Can you please explain more, why SQLite is not a good option?

SQLite is what I call a data container. It gives me the impression that it saves everything to text and does conversions on the fly when needed if you search a bit about how it compares two number you will see that it smells a lot like string comparison. Now is this going to work? On most cases it might.
It does not support multiple connections not even from the same application.
Last time I checked it did not had any of the basic features of a database triggers/views/store procedures etc.


I am open to hear from different point of view and I like to learn something new. Database - I knew it many years ago, but it is the thing I know least. I googled about the database performance comparison and I landed on this page:

https://sqlite.org/speed.html

On the link above, SQLite doesn't look so bad. The first test "Test 1: 1000 INSERTs" synchronous version of SQLite is the worst. But on the other tests, SQLite seems good, even better than MySQL on several tests. That page is in SQLite official website, is the test biased?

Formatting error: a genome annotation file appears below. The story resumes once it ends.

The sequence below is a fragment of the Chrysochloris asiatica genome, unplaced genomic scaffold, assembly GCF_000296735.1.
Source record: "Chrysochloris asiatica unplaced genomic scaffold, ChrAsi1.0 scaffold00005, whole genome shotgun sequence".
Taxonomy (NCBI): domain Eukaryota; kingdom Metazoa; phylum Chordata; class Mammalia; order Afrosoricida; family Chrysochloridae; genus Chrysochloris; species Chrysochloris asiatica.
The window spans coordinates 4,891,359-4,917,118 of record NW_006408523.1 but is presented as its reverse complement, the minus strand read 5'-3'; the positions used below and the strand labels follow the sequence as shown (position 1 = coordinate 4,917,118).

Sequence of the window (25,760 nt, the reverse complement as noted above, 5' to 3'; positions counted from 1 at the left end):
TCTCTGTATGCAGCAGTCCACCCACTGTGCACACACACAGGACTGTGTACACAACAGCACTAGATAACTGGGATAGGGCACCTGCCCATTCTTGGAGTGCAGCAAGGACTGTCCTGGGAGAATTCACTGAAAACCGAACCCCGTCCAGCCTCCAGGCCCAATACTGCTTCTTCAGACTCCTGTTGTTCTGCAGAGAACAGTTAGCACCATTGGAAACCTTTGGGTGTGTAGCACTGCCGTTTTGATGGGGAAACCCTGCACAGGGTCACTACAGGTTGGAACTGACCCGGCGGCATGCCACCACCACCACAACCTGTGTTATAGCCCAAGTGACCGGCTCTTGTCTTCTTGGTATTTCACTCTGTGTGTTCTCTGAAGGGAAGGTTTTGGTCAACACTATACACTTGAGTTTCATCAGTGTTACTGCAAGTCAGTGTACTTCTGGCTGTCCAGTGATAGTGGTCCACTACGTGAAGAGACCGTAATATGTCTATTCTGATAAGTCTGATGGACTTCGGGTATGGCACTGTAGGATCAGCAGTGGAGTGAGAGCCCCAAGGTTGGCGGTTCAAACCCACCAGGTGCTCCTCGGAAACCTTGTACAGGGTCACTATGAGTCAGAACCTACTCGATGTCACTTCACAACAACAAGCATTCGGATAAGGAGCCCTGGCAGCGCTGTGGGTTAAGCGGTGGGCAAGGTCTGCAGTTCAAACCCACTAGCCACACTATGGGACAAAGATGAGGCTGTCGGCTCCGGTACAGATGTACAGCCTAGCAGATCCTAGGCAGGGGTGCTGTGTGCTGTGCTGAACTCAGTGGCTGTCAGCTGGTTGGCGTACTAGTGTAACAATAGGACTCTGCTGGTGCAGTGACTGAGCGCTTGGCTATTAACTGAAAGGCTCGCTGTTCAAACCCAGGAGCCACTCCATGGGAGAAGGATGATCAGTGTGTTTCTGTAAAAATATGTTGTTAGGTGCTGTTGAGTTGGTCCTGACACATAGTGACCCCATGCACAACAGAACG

I have no idea but I'll be positive the test posted is 100% accurate. It still compares it self with mysql a database which did not support transactions up until a few years back (out of the box at least). MySQL was a really bad starting point for databases I heard it got better in version 4 and 5 but still I wouldn't trust it with my data even behind a website for which it was designed for.

On their home page, they said
Quote
SQLite is the most used database engine in the world.

Is it true, SQLite is the most used one?

Since it is used from all android devices as the data container of choice for its small size and requirements on CPU power, I guess, if it is not the most used it certainly the most available.
I seem to recall that IOS also comes with it pre-installed but I'm not sure if it does its "use" became even bigger.

I am thinking to spend more time to learn database programming. But still have not decided which one should I learn: Firebird, MySQL or SQLite. Any experience how they compare to each others?